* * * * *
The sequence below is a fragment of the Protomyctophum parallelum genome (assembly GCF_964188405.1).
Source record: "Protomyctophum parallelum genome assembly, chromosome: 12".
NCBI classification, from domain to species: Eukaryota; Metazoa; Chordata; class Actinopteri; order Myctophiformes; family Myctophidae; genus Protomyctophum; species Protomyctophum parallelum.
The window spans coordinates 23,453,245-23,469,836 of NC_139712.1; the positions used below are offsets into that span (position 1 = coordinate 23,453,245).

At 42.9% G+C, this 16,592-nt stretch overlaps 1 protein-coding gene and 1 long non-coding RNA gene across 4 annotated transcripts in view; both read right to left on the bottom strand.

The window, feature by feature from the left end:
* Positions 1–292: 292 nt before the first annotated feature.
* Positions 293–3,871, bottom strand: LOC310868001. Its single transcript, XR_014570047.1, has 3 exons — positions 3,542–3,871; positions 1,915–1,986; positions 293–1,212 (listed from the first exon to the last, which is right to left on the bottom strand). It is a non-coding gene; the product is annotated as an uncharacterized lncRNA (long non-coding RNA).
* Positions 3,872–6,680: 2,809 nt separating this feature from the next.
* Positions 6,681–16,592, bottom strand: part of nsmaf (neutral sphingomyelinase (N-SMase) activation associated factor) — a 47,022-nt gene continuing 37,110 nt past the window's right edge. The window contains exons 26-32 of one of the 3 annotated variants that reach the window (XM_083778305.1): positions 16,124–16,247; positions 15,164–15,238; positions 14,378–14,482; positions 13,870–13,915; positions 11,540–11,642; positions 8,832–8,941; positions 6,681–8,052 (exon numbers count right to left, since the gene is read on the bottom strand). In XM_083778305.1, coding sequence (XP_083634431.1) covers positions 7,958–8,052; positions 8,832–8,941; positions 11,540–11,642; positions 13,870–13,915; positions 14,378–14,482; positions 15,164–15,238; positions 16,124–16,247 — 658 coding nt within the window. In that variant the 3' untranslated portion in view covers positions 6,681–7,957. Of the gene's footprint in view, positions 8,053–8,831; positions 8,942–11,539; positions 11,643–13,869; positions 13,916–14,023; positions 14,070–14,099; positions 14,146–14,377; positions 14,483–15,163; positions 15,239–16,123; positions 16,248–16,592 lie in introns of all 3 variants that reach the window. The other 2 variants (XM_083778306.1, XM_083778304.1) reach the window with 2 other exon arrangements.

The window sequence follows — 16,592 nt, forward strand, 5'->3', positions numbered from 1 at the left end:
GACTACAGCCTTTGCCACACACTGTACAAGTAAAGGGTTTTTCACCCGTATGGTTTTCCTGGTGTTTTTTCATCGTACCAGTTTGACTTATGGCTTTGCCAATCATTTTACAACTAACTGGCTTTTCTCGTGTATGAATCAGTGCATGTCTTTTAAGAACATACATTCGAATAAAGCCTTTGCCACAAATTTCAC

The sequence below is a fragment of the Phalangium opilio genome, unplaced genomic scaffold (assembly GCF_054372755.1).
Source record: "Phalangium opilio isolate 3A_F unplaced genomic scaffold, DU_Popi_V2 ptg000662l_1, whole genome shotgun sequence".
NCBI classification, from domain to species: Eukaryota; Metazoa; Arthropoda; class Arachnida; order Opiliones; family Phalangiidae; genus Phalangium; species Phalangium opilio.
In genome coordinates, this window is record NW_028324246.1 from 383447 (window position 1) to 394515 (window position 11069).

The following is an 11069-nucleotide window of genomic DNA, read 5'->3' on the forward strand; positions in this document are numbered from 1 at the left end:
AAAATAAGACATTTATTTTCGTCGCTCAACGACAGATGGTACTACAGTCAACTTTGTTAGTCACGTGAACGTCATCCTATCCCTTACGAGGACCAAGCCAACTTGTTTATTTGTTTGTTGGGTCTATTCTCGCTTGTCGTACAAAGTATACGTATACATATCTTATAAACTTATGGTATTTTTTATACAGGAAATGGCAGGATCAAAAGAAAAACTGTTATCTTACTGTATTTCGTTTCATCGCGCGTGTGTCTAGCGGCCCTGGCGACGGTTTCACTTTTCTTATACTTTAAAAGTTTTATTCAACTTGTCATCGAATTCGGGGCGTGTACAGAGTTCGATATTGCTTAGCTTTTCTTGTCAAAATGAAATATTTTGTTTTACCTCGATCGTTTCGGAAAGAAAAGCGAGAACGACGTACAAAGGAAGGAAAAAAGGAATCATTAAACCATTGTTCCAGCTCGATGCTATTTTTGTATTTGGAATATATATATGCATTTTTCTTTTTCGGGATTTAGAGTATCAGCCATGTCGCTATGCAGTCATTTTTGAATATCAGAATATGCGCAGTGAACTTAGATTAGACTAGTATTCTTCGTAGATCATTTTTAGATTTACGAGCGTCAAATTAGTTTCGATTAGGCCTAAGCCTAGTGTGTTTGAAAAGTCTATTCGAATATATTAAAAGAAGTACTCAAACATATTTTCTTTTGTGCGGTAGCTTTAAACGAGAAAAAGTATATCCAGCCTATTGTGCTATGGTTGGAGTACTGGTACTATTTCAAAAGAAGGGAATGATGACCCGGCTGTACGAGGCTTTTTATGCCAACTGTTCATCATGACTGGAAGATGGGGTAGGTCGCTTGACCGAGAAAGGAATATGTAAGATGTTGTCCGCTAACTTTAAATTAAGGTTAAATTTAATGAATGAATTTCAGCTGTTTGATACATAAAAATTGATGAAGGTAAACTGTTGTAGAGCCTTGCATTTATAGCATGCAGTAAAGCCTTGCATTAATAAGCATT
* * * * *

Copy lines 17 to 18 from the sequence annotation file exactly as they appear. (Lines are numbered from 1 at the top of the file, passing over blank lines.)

The following is an 11069-nucleotide window of genomic DNA, read 5'->3' on the forward strand; positions in this document are numbered from 1 at the left end:
AAAATAAGACATTTATTTTCGTCGCTCAACGACAGATGGTACTACAGTCAACTTTGTTAGTCACGTGAACGTCATCCTATCCCTTACGAGGACCAAGCCAACTTGTTTATTTGTTTGTTGGGTCTATTCTCGCTTGTCGTACAAAGTATACGTATACATATCTTATAAACTTATGGTATTTTTTATACAGGAAATGGCAGGATCAAAAGAAAAACTGTTATCTTACTGTATTTCGTTTCATCGCGCGTGTGTCTAGCGGCCCTGGCGACGGTTTCACTTTTCTTATACTTTAAAAGTTTTATTCAACTTGTCATCGAATTCGGGGCGTGTACAGAGTTCGATATTGCTTAGCTTTTCTTGTCAAAATGAAATATTTTGTTTTACCTCGATCGTTTCGGAAAGAAAAGCGAGAACGACGTACAAAGGAAGGAAAAAAGGAATCATTAAACCATTGTTCCAGCTCGATGCTATTTTTGTATTTGGAATATATATATGCATTTTTCTTTTTCGGGATTTAGAGTATCAGCCATGTCGCTATGCAGTCATTTTTGAATATCAGAATATGCGCAGTGAACTTAGATTAGACTAGTATTCTTCGTAGATCATTTTTAGATTTACGAGCGTCAAATTAGTTTCGATTAGGCCTAAGCCTAGTGTGTTTGAAAAGTCTATTCGAATATATTAAAAGAAGTACTCAAACATATTTTCTTTTGTGCGGTAGCTTTAAACGAGAAAAAGTATATCCAGCCTATTGTGCTATGGTTGGAGTACTGGTACTATTTCAAAAGAAGGGAATGATGACCCGGCTGTACGAGGCTTTTTATGCCAACTGTTCATCATGACTGGAAGATGGGGTAGGTCGCTTGACCGAGAAAGGAATATGTAAGATGTTGTCCGCTAACTTTAAATTAAGGTTAAATTTAATGAATGAATTTCAGCTGTTTGATACATAAAAATTGATGAAGGTAAACTGTTGTAGAGCCTTGCATTTATAGCATGCAGTAAAGCCTTGCATTAATAAGCATT